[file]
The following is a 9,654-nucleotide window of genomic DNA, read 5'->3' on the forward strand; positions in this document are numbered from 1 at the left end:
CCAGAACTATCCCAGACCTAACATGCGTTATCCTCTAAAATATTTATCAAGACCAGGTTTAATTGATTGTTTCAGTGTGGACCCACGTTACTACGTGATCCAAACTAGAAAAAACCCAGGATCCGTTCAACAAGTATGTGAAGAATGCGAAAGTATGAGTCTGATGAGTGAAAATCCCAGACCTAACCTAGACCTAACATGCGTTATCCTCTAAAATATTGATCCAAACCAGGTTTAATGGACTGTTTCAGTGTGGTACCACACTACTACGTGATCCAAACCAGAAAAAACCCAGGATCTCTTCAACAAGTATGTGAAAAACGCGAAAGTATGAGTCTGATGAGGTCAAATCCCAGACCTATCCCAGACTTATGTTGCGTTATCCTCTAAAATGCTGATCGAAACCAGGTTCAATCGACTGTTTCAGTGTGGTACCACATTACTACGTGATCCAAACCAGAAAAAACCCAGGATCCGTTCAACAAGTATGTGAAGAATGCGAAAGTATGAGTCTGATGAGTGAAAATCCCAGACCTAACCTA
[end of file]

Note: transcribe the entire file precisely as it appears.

The following is a 9,654-nucleotide window of genomic DNA, read 5'->3' on the forward strand; positions in this document are numbered from 1 at the left end:
CCAGAACTATCCCAGACCTAACATGCGTTATCCTCTAAAATATTTATCAAGACCAGGTTTAATTGATTGTTTCAGTGTGGACCCACGTTACTACGTGATCCAAACTAGAAAAAACCCAGGATCCGTTCAACAAGTATGTGAAGAATGCGAAAGTATGAGTCTGATGAGTGAAAATCCCAGACCTAACCTAGACCTAACATGCGTTATCCTCTAAAATATTGATCCAAACCAGGTTTAATGGACTGTTTCAGTGTGGTACCACACTACTACGTGATCCAAACCAGAAAAAACCCAGGATCTCTTCAACAAGTATGTGAAAAACGCGAAAGTATGAGTCTGATGAGGTCAAATCCCAGACCTATCCCAGACTTATGTTGCGTTATCCTCTAAAATGCTGATCGAAACCAGGTTCAATCGACTGTTTCAGTGTGGTACCACATTACTACGTGATCCAAACCAGAAAAAACCCAGGATCCGTTCAACAAGTATGTGAAGAATGCGAAAGTATGAGTCTGATGAGTGAAAATCCCAGACCTAACCTA